---------------------------------------------------------------------- Date: Mon, 3 May 93 12:44:51 MET DST From: ROB THOMAS <THOMASR at EZRZ1.vmsmail.ethz.ch> Subject: dmna, sulfur etc hello all, Herb wrote about the Maltery trip in hbd 1132. > on the question of DMNA, it's dimethylnitrosamine, the major (in terms of amounts and toxicity) nitrosamine found in beer. It gets there all the way from the malt. More often than not malts are treated with burning sulfur during kilning. The effect of this is to decompose the nasties into nontoxic dimethylamine. A side effect, appart from filling the atmosphere with sulfur dioxide, is that the malts contain more sulfur (in the form of sulphates etc) and often the acidity of the malt is increased. > as to the hormone used in germination, it's gibberellic (sp) acid. This is indeed found in nature, in very many seeds and seedlings. It is what is found in "rooting powder" used by gardeners to make plant cuttings take root. It isn't in any way related to mammalian (human) hormones, and has no effect on the body. (A related hormone is acetylene, this stimulates the ripening of fruit... try putting a young tomato (green) in a bag with a little. It'll ripen alot quicker.. but watch out for flames otherwise it'll be fried tomato.) Returning to malting, I tried making caramel malt this weekend. It turned out quite good, though the real test will be a full batch of ale brewed with it. My process was as follows: steep 1 kg whole lager malt in water for 12 hours (over night) then drain and put the grains in a covered pyrex dish in the oven at 65-72 degC for 2 hours. This mashes the insides of the fully moistened grains. The temperature is the theoretical optimum under these (abnormal) conditions. After this time, the grains could be squeezed between my fingers releasing the hot(!!!) sweet contents. I didn't do this to all of them ofcourse, otherwise I'd get no malt. I then warmed the oven to 120 degC and dried/baked the grains, being careful to stir regularly, otherwise toffee quickly formed on the bottom of the dish. The length of time you leave the grains influences the final colour, I left mine for 2 hours to give a medium (sorry not very scientific description) roast. The insides of these grains is like toffee, though possibly still a bit wet (sticky). Any way, that's all I wanted to say, Rob Thomas. Return to table of contents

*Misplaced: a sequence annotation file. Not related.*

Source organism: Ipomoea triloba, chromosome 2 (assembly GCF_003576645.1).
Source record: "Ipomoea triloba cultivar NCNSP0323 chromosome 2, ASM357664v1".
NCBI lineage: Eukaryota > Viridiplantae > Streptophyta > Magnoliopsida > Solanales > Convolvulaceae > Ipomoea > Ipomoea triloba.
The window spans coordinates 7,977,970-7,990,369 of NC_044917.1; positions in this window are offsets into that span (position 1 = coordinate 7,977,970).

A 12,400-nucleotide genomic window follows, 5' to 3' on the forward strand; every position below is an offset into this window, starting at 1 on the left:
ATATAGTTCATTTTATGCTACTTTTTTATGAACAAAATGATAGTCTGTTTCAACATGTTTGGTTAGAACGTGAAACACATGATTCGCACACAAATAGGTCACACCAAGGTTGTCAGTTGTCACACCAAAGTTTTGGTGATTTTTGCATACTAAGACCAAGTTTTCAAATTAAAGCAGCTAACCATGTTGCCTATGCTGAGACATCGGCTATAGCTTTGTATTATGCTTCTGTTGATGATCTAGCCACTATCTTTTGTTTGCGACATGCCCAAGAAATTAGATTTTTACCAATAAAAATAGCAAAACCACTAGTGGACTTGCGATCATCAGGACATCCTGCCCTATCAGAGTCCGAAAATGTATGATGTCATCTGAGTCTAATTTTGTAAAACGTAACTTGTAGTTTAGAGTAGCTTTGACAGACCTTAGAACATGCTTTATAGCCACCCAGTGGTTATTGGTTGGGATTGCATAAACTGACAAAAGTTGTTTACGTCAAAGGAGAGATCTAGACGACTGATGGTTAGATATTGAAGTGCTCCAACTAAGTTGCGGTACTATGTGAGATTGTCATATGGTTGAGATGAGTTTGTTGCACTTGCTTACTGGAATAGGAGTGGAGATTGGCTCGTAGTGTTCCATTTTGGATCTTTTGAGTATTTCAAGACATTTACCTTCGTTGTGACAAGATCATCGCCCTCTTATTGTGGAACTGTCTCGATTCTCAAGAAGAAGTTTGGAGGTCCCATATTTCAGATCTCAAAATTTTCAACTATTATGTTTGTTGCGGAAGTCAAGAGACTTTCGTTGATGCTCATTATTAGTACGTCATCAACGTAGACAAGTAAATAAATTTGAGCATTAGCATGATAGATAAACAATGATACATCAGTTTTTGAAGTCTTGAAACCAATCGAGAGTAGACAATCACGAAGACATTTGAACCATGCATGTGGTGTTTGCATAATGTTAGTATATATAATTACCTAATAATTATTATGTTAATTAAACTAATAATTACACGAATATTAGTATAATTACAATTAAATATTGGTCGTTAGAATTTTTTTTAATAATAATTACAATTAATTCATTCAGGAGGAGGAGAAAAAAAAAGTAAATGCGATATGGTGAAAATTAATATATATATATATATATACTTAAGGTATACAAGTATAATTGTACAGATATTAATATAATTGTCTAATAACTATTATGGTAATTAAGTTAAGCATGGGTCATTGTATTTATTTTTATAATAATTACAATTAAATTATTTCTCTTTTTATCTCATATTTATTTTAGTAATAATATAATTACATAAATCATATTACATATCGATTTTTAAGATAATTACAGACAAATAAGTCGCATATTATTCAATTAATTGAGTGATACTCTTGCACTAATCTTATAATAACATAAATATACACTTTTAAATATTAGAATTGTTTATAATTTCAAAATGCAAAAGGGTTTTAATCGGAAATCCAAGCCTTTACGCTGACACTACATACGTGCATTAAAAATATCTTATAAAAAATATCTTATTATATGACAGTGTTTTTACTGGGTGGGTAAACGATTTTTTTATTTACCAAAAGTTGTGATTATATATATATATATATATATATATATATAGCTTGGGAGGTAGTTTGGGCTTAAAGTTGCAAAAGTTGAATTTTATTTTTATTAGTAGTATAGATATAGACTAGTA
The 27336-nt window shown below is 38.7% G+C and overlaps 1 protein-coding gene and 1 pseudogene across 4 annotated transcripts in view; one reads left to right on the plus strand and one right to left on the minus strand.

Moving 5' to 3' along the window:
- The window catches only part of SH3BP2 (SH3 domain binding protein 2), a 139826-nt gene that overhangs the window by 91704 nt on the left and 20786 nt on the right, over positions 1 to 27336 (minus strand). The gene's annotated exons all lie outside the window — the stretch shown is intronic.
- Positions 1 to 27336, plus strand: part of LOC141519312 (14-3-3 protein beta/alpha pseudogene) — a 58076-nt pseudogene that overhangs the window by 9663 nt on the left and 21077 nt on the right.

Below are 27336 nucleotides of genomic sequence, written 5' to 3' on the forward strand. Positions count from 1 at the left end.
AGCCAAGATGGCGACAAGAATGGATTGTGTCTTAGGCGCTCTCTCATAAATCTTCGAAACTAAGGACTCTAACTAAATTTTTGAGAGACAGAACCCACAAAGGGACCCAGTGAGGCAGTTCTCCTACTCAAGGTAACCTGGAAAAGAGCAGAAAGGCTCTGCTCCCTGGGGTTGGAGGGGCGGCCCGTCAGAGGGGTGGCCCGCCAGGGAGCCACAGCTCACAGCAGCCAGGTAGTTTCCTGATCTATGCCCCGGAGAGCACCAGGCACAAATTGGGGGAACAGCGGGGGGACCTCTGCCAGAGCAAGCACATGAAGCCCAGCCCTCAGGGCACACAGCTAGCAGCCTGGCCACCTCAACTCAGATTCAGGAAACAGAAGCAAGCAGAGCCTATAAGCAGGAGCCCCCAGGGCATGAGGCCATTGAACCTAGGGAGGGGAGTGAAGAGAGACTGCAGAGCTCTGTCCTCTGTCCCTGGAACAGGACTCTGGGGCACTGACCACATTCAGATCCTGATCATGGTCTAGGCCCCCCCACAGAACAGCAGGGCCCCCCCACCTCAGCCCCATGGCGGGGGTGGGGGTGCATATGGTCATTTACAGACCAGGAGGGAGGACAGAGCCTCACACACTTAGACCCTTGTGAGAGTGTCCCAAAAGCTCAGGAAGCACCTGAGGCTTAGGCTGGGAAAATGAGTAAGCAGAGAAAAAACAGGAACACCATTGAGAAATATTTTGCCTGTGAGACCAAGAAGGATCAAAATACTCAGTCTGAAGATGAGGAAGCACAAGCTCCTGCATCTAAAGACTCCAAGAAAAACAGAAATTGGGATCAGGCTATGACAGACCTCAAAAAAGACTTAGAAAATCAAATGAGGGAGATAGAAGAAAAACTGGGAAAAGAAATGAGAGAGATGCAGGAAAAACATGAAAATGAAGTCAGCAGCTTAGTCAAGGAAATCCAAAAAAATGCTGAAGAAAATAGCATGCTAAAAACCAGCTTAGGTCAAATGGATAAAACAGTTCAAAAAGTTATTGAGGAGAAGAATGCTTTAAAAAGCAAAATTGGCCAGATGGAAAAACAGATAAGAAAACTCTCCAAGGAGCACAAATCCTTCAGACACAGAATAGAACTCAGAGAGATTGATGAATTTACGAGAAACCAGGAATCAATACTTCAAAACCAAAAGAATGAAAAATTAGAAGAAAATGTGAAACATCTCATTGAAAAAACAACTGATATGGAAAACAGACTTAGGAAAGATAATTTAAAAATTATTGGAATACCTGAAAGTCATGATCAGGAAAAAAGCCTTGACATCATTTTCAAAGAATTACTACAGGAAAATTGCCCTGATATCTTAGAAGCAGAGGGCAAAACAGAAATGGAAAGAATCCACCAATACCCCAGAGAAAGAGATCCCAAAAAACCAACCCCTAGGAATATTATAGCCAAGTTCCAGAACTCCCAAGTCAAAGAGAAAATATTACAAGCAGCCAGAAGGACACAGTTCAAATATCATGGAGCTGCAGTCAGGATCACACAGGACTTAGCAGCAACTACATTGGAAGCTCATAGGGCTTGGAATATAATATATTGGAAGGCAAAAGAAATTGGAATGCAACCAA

Date: 03 May 1993 10:12:03 -0300 From: Ed Hitchcock <ECH at ac.dal.ca> Subject: manifold use Peter Maxwell asks: >A second question relates to use of a manifold for sparging. When is the >manifold put in? After mash-out (where I presume I'd have to stir >everything up to get it on the bottom of the pot) or is it in the pot the >whole time? My manifold is in a bucket, not the pot. I do one of three things. I can mash in the pot and dump it into the bucket on top of the manifold for sparging. I can put hot water and grain in the bucket on top of the manifold and do a single stage infusion mash (ie just let it sit there for a while), then sparge. I can put warm water and grain in the bucket on top of the manifold and do a decoction mash. Some people have tha manifold in the pot, but mine is made of PVC, so I don't like the idea of placing it on a burner. Have fun! Ed Hitchcock/Dept of Anatomy & Neurobiology/Dalhousie University/Halifax NS ech at ac.dal.ca +-------------------------------------------------------+ | Remember, God created the world in six days, | | and that was without the benefit of power tools! | +-------------------------------------------------------+ Return to table of contents